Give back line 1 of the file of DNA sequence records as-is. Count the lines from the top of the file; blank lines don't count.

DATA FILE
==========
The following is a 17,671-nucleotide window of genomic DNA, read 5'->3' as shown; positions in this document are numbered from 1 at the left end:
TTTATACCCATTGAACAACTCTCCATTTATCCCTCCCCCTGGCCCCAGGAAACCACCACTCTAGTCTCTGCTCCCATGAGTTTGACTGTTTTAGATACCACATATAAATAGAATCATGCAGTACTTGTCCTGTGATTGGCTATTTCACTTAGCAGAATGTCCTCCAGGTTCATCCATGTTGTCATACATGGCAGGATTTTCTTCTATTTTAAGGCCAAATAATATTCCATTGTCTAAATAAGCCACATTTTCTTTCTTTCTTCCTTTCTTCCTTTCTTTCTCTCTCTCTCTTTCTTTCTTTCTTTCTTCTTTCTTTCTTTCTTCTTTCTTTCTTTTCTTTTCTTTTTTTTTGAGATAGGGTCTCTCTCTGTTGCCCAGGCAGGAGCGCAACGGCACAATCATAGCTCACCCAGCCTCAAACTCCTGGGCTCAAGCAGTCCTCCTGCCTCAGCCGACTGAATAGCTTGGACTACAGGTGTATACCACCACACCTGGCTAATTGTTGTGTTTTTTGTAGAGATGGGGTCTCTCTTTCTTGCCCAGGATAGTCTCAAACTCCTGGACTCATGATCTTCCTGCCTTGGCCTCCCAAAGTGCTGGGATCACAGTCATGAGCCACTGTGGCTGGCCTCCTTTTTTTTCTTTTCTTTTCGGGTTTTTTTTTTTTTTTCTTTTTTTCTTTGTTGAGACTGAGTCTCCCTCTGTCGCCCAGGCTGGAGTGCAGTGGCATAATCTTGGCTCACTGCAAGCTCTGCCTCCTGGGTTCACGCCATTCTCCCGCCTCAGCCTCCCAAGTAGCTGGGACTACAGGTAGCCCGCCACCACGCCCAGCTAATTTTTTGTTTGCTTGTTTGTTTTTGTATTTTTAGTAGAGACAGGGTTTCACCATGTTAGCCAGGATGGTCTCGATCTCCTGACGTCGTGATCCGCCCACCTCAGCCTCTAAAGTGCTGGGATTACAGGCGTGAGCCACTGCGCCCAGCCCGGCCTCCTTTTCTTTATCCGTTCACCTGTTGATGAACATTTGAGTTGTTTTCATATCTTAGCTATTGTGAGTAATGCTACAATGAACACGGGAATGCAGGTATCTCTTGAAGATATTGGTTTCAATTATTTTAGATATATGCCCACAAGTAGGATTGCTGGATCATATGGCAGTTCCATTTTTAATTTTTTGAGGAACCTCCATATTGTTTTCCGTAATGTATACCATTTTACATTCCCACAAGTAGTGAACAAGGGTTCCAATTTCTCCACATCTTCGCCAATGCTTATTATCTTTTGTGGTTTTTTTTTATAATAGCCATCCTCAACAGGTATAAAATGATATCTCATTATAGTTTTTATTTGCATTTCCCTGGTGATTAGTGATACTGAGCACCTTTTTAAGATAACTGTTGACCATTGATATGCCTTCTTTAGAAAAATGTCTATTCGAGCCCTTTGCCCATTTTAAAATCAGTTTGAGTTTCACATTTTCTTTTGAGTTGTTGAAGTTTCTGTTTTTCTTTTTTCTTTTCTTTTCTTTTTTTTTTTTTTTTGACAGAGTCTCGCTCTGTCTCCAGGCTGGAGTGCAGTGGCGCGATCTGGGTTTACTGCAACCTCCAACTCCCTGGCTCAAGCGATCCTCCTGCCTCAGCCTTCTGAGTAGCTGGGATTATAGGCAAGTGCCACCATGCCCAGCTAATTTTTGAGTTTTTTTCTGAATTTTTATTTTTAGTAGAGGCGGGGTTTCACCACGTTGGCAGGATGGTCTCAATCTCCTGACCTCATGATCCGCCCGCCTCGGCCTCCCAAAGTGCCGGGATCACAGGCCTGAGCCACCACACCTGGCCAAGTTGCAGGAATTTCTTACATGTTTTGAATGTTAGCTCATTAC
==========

The following is a 17,671-nucleotide window of genomic DNA, read 5'->3' as shown; positions in this document are numbered from 1 at the left end: